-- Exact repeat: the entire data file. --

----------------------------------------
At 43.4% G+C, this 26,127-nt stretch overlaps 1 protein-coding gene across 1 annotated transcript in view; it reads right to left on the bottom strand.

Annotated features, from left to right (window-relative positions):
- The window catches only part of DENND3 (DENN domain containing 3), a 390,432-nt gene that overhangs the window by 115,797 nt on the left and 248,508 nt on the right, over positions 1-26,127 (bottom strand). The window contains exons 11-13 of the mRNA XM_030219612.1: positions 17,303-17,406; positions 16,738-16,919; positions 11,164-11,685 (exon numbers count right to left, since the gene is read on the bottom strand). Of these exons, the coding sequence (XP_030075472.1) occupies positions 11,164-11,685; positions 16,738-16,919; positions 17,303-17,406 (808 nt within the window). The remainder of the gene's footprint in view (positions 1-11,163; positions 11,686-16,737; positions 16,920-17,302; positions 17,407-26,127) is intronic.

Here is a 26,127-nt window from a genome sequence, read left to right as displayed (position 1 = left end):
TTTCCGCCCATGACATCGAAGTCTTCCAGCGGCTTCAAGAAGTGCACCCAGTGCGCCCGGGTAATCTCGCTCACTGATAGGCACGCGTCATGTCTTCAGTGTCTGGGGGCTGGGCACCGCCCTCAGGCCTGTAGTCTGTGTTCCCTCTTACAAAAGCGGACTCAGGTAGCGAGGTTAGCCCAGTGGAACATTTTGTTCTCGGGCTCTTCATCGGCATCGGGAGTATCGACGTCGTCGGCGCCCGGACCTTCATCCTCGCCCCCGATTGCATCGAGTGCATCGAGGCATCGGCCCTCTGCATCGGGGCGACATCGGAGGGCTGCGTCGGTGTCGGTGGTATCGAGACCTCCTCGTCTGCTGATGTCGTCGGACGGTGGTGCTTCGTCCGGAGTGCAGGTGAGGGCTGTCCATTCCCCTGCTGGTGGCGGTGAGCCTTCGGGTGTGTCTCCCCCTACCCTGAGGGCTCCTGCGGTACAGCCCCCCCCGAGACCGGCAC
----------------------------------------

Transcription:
At 43.4% G+C, this 26,127-nt stretch overlaps 1 protein-coding gene across 1 annotated transcript in view; it reads right to left on the bottom strand.

Annotated features, from left to right (window-relative positions):
- The window catches only part of DENND3 (DENN domain containing 3), a 390,432-nt gene that overhangs the window by 115,797 nt on the left and 248,508 nt on the right, over positions 1-26,127 (bottom strand). The window contains exons 11-13 of the mRNA XM_030219612.1: positions 17,303-17,406; positions 16,738-16,919; positions 11,164-11,685 (exon numbers count right to left, since the gene is read on the bottom strand). Of these exons, the coding sequence (XP_030075472.1) occupies positions 11,164-11,685; positions 16,738-16,919; positions 17,303-17,406 (808 nt within the window). The remainder of the gene's footprint in view (positions 1-11,163; positions 11,686-16,737; positions 16,920-17,302; positions 17,407-26,127) is intronic.

Here is a 26,127-nt window from a genome sequence, read left to right as displayed (position 1 = left end):
TTTCCGCCCATGACATCGAAGTCTTCCAGCGGCTTCAAGAAGTGCACCCAGTGCGCCCGGGTAATCTCGCTCACTGATAGGCACGCGTCATGTCTTCAGTGTCTGGGGGCTGGGCACCGCCCTCAGGCCTGTAGTCTGTGTTCCCTCTTACAAAAGCGGACTCAGGTAGCGAGGTTAGCCCAGTGGAACATTTTGTTCTCGGGCTCTTCATCGGCATCGGGAGTATCGACGTCGTCGGCGCCCGGACCTTCATCCTCGCCCCCGATTGCATCGAGTGCATCGAGGCATCGGCCCTCTGCATCGGGGCGACATCGGAGGGCTGCGTCGGTGTCGGTGGTATCGAGACCTCCTCGTCTGCTGATGTCGTCGGACGGTGGTGCTTCGTCCGGAGTGCAGGTGAGGGCTGTCCATTCCCCTGCTGGTGGCGGTGAGCCTTCGGGTGTGTCTCCCCCTACCCTGAGGGCTCCTGCGGTACAGCCCCCCCCGAGACCGGCAC